Washington Navy Yard shooting: Latest developments

WASHINGTON (CNN) -- Details are emerging on Aaron Alexis and his chaotic morning of violence that left 12 people dead at the Washington Navy Yard on Monday. But more questions remain. Here are the latest developments:


Open to essential personnel

-- The Navy Yard crime scene continues to be active and is only open to essential personnel, according to spokesman Ed Zeigler.

-- Access to Building 197 -- the site of the shooting -- is still be prohibited.


Sequence of events

-- When Alexis entered the building, he had a small bag believed to have contained a disassembled Remington 870, a federal law enforcement official says.

-- Alexis was seen on surveillance video ducking into a bathroom with the small bag and exiting with the shotgun.

-- He also had '00' buckshot shells, each packed with about a dozen pellets capable of causing tremendous damage.

-- Denise Robinson, who works in Building 197, told CNN's "New Day," on Wednesday that she saw the shooter and remembers his "cold stare." "He looked very calm and composed. He didn't look like a person that was angry or doing that type of event."


Security clearance questions

-- A senior Navy officer told CNN's Jake Tapper that Navy officials knew about Alexis' 2004 arrest for shooting out the tires of a car, but they decided to grant him security clearance anyway in 2007.

-- The officer says the investigators knew of the incident and interviewed Alexis but decided it did not preclude granting the clearance. He "should have been screened out early in his enlistment," one expert says.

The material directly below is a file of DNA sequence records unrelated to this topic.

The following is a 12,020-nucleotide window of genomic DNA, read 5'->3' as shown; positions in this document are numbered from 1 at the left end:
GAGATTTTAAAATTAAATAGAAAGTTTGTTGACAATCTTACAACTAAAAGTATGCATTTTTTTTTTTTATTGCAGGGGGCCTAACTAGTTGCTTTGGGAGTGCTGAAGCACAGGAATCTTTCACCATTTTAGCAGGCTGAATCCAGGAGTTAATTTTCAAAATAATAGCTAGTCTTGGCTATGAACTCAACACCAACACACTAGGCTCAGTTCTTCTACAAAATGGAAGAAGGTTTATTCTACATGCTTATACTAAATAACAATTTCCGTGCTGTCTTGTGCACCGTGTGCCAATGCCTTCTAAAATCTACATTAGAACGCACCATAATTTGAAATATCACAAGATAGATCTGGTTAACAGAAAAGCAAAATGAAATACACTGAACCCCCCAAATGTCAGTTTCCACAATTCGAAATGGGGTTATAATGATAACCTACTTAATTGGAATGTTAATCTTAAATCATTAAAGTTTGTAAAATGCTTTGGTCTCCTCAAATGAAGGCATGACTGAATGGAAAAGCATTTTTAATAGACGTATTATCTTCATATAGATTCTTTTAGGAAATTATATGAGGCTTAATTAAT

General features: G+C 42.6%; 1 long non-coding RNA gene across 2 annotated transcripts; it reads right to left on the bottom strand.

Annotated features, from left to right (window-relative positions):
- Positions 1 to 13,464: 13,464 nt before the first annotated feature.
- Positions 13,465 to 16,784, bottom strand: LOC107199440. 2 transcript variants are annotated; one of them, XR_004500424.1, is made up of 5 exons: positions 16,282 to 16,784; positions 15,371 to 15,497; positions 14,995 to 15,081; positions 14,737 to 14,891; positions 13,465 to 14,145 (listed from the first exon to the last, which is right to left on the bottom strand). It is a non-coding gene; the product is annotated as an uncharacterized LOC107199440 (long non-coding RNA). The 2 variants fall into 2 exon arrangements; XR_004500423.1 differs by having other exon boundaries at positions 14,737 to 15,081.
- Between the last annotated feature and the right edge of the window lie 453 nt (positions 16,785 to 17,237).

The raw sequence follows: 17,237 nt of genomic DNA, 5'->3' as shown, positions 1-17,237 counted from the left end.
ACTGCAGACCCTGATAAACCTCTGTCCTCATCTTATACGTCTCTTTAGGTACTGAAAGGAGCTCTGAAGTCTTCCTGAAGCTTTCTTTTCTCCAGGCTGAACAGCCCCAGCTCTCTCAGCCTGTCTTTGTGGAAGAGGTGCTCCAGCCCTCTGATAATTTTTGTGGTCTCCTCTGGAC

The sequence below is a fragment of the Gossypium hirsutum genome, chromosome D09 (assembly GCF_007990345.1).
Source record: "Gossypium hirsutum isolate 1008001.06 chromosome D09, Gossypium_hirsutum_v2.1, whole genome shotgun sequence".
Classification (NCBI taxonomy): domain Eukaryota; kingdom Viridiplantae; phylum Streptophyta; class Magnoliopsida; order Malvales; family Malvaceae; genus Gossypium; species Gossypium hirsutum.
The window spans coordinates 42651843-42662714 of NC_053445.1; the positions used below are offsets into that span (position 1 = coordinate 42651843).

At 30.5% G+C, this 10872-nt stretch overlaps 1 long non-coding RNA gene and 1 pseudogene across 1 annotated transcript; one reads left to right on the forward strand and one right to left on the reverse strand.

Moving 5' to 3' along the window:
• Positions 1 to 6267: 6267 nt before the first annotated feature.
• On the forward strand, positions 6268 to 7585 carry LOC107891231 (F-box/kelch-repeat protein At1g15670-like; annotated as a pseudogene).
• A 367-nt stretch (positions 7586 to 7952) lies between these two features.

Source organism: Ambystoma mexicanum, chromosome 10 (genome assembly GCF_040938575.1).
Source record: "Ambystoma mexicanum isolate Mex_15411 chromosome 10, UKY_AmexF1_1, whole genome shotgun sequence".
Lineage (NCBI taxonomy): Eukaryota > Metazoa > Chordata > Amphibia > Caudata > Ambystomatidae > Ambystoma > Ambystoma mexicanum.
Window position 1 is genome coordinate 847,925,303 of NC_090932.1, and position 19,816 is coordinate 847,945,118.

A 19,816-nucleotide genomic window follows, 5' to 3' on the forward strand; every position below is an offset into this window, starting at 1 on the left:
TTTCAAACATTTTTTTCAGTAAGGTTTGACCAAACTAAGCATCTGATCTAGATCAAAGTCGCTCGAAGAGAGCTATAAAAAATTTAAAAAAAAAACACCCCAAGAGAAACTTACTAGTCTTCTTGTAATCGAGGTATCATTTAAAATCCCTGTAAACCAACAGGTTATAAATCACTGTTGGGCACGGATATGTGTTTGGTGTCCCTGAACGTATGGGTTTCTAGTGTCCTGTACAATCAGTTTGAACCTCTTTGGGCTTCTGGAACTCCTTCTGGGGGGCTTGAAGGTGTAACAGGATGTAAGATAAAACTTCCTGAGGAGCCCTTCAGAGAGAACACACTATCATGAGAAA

-- Mert Miller, an Office of Personnel Management official, said the agency conducted a "background security clearance investigation for Aaron Alexis in 2007, and the Department of Defense adjudicated his file and granted his security clearance in 2008."

-- The agency is working with the Office of Management and Budget and the Director of National Intelligence "to review the oversight, nature and implementation of security and suitability standards for federal employees and contractors," Miller said Tuesday.

-- "In general, background security clearance investigations include information about an individual's criminal history, including criminal records, and that information would be passed on to the adjudicating agency," said Miller, associate director of OPM's Federal Investigative Services.


A somber milestone

-- The families of the Sandy Hook shooting victims will visit Capitol Hill today to mark nine months since the tragic mass shooting at Sandy Hook Elementary School in Connecticut . They also will call on Congress to act on legislation to reduce gun violence.

-- The visit was scheduled before the shooting at Navy Yard occurred, but it's safe to say the event will receive more attention in light of the week's events.


Who are the victims?

-- They were civilians and contractors, just starting their day at a massive military compound that's normally a bastion of safety. But for reasons that may never be known, former Navy reservist Aaron Alexis cut their lives short. Our profiles on the victims.